The "Asia Star"

JudgeJudith Prakash J
Judgment Date17 April 2009
Neutral Citation[2009] SGHC 91
Citation[2009] SGHC 91
Defendant CounselThio Ying Ying and Alan Loh (Kelvin Chia Partnership)
Published date20 April 2009
Date2009
Subject MatterDamages
CourtHigh Court (Singapore)
Plaintiff CounselPrem Gurbani and R Govin (Gurbani & Co)

17 April 2009

Judgment reserved.

Judith Prakash J:

Introduction

1 In November 2003, the plaintiff, Pacific Inter-Link Sdn Bhd, entered into a voyage charterparty with the defendant, the owner of the vessel Asia Star, by which it was agreed that the vessel would load a minimum cargo of 21,500mt of refined palm oil for carriage to and delivery at ports in the Middle East/Turkey/ Black Sea. On 19 January 2004, the vessel’s tanks were found to be unsuitable to receive the cargo and the plaintiff sent the defendant a message the same day holding the defendant responsible for its breach of the charterparty in failing to provide a vessel with suitable tanks. No cargo was ever loaded on to the vessel.

2 On 13 February 2004, the plaintiff commenced this action against the defendant claiming damages for the breach of the charterparty. The defendant resisted the action vigorously and the question of liability duly went to trial. The trial judge found that the defendant was in breach of the contract. The defendant’s appeal against this decision was dismissed. The matter then went for assessment of damages. The plaintiff claimed the following as its loss and damage:

(a) Losses incurred on account of cancellation of sale
contracts for the cargo by the plaintiff’s supplier
PT Pacific Indomas(“Indomas”)

US$698,889.88

(b) Claim by the plaintiff’s buyer Agrima Ic Ve Dis Ticaret
Pazarlama Ltd (“Agrima”) as a result of the plaintiff’s
failure to deliver contracted cargo

US$823,800.00

(c) Penalty charges imposed by the plaintiff’s supplier
PT Pacific Medan Industri (“Pamin”) for delay
in loading

US$209,990.83

(d) Various charges such as interest and storage,
reprocessing, transportation and heating charges
imposed by another supplier, Pacific Oil and Fats
Industries Sdn Bhd (“Pacoil”).

MYR558,467.31



3 The hearing of the assessment took place over several days before the Assistant Registrar. In his judgment, delivered in June 2008, the Assistant Registrar held that the plaintiff had failed to act reasonably to mitigate its loss and that it should have chartered an alternative vessel, the Puma, to carry its cargo to the discharge ports. As a result, the Assistant Registrar disallowed all the items of the plaintiff’s claim. Instead, he held that the proper measure of damages to be awarded to the plaintiff would be the total amount of freight that it would have paid for the charter of the Puma less the amount of freight which the plaintiff had contracted to pay the defendant for the Asia Star. He calculated that amount as being US$302,000 and awarded this sum to the plaintiff as its damages. Subsequently, the Assistant Registrar ordered that the defendant was to bear ten percent of the plaintiff’s costs of the assessment of damages.

4 Both parties were dissatisfied with the award and have appealed. The plaintiff contends that the Assistant Registrar erred in his holding that it had failed to mitigate and that it should be awarded its damages as originally claimed. It also contends that in any event, the calculation of the freight differential between the Asia Star and the Puma was wrong, that the correct figure should be US$399,500, and that, additionally, it should be entitled to recover the sums that it had to pay to Pamin and Pacoil as expenses incurred for the delay in shipping the consignments it had bought from them and had intended to ship on the Asia Star. The defendant’s stand is that the plaintiff did not suffer any damages at all and that its claim for damages should be dismissed. Alternatively, the plaintiff is entitled to nominal damages only. In addition, the defendant wants the costs of the assessment hearing before the Assistant Registrar to be awarded to it.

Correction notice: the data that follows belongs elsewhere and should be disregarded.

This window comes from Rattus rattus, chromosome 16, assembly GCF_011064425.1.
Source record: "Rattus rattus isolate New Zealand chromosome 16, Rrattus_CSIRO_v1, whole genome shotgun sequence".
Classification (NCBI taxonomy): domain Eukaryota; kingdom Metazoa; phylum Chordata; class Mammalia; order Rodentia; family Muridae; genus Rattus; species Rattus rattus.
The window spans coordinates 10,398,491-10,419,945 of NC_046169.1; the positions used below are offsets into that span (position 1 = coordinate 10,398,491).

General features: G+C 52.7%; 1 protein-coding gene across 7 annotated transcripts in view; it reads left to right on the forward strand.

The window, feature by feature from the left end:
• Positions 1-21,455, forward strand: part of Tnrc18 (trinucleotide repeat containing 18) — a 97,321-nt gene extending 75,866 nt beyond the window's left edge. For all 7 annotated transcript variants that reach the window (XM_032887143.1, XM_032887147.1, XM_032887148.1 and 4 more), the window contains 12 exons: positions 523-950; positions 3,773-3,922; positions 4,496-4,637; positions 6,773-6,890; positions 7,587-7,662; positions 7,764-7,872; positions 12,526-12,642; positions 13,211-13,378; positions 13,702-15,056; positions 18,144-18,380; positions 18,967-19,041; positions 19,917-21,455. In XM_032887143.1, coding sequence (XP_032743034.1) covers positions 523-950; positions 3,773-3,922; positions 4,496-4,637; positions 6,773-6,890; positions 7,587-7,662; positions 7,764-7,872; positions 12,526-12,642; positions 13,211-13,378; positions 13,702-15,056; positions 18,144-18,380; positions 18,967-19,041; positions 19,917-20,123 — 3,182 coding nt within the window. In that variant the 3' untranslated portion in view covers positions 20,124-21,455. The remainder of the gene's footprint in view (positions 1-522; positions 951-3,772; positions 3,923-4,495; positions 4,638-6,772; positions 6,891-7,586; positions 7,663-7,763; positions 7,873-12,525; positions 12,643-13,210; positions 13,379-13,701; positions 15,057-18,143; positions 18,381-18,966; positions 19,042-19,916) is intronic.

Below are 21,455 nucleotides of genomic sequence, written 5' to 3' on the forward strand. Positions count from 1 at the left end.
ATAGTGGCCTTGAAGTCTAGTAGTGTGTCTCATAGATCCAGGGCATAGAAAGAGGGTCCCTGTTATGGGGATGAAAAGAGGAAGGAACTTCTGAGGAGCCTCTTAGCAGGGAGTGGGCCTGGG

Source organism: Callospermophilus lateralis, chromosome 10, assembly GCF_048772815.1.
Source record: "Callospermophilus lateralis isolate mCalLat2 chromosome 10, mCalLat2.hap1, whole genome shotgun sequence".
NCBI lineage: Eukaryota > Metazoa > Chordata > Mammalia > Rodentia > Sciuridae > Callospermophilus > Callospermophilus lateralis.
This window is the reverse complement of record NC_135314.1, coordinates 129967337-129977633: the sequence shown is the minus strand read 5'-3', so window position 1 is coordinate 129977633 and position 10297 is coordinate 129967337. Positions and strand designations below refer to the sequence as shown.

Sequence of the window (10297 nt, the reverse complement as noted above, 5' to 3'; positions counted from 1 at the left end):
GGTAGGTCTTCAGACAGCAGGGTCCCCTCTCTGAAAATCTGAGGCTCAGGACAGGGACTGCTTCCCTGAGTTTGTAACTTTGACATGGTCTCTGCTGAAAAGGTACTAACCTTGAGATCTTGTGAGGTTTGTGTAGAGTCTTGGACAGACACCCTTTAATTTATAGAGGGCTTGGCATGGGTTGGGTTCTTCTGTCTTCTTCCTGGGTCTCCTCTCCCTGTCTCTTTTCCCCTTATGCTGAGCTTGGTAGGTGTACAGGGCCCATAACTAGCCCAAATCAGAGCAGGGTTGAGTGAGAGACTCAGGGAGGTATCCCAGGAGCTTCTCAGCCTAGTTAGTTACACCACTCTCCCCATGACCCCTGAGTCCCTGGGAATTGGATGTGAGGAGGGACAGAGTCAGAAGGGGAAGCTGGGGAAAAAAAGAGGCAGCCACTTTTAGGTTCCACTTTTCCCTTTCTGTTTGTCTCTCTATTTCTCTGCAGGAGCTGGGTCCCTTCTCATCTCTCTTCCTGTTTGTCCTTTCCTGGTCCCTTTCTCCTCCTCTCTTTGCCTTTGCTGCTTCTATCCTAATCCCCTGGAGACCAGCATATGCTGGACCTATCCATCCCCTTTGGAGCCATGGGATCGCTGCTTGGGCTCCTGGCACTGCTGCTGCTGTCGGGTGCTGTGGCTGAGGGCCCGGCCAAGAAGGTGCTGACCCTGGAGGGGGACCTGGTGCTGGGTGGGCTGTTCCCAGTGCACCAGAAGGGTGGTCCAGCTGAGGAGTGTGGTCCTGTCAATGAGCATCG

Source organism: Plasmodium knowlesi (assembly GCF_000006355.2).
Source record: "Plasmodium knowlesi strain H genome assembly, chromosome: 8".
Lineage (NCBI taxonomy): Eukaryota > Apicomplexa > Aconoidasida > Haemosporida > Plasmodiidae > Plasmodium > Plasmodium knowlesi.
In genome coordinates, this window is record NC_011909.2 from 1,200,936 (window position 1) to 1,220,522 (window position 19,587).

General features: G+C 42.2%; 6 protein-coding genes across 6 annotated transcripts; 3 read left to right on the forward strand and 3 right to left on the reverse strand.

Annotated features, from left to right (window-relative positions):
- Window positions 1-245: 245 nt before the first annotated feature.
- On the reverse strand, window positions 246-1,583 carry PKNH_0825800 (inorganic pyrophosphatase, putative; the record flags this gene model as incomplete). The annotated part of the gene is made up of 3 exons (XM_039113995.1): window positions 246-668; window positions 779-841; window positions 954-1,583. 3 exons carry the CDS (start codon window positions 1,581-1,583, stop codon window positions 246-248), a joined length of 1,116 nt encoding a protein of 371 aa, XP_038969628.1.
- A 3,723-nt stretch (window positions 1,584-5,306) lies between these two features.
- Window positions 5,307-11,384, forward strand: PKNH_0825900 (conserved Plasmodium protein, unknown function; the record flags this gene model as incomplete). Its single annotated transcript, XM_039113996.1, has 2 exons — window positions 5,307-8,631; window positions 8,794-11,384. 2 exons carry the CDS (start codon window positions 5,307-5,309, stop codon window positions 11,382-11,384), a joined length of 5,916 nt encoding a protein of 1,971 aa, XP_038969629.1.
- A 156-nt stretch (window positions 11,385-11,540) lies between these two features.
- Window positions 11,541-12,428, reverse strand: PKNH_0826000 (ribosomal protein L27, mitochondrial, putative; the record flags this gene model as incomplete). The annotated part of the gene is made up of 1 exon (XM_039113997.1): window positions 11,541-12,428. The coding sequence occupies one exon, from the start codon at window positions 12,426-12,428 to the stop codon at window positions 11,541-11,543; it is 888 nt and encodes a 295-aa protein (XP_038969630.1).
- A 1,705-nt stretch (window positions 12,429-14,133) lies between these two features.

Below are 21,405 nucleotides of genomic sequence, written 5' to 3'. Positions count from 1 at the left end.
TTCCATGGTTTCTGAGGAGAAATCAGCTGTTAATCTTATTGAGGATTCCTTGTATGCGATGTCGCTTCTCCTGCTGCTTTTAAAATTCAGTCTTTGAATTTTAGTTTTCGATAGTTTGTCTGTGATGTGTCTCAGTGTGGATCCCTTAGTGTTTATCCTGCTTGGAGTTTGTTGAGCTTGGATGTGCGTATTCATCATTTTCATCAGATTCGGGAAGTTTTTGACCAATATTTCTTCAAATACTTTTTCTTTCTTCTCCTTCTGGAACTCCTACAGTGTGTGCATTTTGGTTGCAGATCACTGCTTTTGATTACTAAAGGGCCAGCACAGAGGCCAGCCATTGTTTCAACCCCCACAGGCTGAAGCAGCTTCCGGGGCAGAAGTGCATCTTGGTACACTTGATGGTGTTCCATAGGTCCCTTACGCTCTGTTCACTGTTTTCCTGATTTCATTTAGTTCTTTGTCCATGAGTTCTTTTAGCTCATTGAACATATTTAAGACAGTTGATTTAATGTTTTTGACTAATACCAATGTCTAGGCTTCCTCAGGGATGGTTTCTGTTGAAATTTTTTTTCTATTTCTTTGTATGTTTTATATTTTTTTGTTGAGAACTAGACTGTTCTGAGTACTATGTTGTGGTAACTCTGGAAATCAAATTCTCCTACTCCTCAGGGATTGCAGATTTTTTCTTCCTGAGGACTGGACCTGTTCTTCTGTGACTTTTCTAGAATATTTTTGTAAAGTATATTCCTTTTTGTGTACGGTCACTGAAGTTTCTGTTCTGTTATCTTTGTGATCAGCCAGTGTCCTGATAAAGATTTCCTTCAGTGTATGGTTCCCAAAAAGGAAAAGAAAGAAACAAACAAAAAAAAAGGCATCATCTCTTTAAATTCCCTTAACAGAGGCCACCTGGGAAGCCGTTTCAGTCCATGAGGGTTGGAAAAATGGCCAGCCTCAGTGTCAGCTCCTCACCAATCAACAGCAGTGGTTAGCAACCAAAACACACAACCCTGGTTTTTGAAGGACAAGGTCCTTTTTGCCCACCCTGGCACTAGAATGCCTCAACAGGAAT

Summary of relevant facts

5 By various contracts made in November 2003, the plaintiff agreed to sell the following Malaysian and Indonesian edible oil products to Agrima, a trader in palm oil products in Turkey:

(a) 10,100mt of palm oil;

(b) 3,500mt of palm stearin;

(c) 5,750mt of palm olein;

(d) 1,650mt of palm kernel oil; and

(e) 500mt of crude coconut oil.

The total quantity to be delivered to Agrima was, therefore, 21,500mt. Under the contracts, the plaintiff had to ship the products between 15 December 2003 and 15 January 2004.

6 Between October and December 2003, the plaintiff purchased a total of 24,500mt of palm oil and derivatives and crude coconut oil from three suppliers, Indomas, Pamin and Pacoil: 15,000mt were purchased from Indomas, 5,750mt were purchased from Pamin and 3,750mt were purchased from Pacoil. The plaintiff’s case was that it had decided to ship all the oil from Pamin and Pacoil and 12,000mt of the quantity purchased from Indomas to Agrima to fulfil its contracts with the latter. The plaintiff further contended that it had arranged for these cargoes to be carried on the Asia Star. The agreed loading period in the charterparty was between 27 December 2003 and 4 January 2004 with the vessel to present itself at the plaintiff’s nominated load ports in Indonesia/ Malaysia during that period. The plaintiff subsequently nominated Belawan port in Indonesia and Pasir Gudang in Malaysia with the vessel to call at Belawan first.

7 On 1 December 2003, the plaintiff sent Indomas a shipping instruction telling it to load a total of 12,000mt of various palm oil products on board the Asia Star at Belawan. A similar instruction was given to Pamin on 12 December 2003 telling it to load 5,750mt of cargo on the vessel at the same port. On the same day, the plaintiff instructed Pacoil to load its cargo of 3,750mt on the Asia Star at Pasir Gudang. In each of these shipping instructions, the “laycan” of the vessel (ie the period during which it was expected to be at the relevant port for loading) was said to be between 27 December 2003 and 4 January 2004.